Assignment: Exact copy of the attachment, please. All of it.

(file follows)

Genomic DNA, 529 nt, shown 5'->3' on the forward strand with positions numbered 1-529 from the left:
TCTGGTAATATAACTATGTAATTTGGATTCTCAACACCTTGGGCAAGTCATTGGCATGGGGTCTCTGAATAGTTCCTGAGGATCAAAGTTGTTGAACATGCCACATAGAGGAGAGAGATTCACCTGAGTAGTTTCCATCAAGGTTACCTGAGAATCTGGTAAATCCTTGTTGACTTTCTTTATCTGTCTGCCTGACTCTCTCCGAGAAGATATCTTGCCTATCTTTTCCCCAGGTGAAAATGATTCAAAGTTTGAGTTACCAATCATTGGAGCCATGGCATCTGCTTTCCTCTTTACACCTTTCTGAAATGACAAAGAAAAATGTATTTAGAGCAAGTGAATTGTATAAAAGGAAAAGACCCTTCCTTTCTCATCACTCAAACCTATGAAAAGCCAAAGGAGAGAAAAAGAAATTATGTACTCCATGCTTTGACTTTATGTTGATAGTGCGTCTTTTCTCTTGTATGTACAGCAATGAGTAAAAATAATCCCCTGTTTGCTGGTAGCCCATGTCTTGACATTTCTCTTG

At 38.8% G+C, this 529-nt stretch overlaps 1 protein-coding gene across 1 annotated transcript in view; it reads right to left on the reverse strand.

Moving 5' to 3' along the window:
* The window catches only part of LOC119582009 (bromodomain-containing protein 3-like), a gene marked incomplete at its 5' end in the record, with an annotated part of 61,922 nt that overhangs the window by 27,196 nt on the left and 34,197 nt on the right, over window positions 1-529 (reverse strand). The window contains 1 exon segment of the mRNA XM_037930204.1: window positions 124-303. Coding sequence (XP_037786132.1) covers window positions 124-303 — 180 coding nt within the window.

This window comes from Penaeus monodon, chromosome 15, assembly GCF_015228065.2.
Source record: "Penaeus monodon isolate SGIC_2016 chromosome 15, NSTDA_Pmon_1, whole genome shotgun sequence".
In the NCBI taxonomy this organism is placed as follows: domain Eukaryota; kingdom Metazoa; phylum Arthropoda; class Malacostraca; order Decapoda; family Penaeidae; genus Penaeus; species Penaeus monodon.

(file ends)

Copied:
Genomic DNA, 529 nt, shown 5'->3' on the forward strand with positions numbered 1-529 from the left:
TCTGGTAATATAACTATGTAATTTGGATTCTCAACACCTTGGGCAAGTCATTGGCATGGGGTCTCTGAATAGTTCCTGAGGATCAAAGTTGTTGAACATGCCACATAGAGGAGAGAGATTCACCTGAGTAGTTTCCATCAAGGTTACCTGAGAATCTGGTAAATCCTTGTTGACTTTCTTTATCTGTCTGCCTGACTCTCTCCGAGAAGATATCTTGCCTATCTTTTCCCCAGGTGAAAATGATTCAAAGTTTGAGTTACCAATCATTGGAGCCATGGCATCTGCTTTCCTCTTTACACCTTTCTGAAATGACAAAGAAAAATGTATTTAGAGCAAGTGAATTGTATAAAAGGAAAAGACCCTTCCTTTCTCATCACTCAAACCTATGAAAAGCCAAAGGAGAGAAAAAGAAATTATGTACTCCATGCTTTGACTTTATGTTGATAGTGCGTCTTTTCTCTTGTATGTACAGCAATGAGTAAAAATAATCCCCTGTTTGCTGGTAGCCCATGTCTTGACATTTCTCTTG

At 38.8% G+C, this 529-nt stretch overlaps 1 protein-coding gene across 1 annotated transcript in view; it reads right to left on the reverse strand.

Moving 5' to 3' along the window:
* The window catches only part of LOC119582009 (bromodomain-containing protein 3-like), a gene marked incomplete at its 5' end in the record, with an annotated part of 61,922 nt that overhangs the window by 27,196 nt on the left and 34,197 nt on the right, over window positions 1-529 (reverse strand). The window contains 1 exon segment of the mRNA XM_037930204.1: window positions 124-303. Coding sequence (XP_037786132.1) covers window positions 124-303 — 180 coding nt within the window.

This window comes from Penaeus monodon, chromosome 15, assembly GCF_015228065.2.
Source record: "Penaeus monodon isolate SGIC_2016 chromosome 15, NSTDA_Pmon_1, whole genome shotgun sequence".
In the NCBI taxonomy this organism is placed as follows: domain Eukaryota; kingdom Metazoa; phylum Arthropoda; class Malacostraca; order Decapoda; family Penaeidae; genus Penaeus; species Penaeus monodon.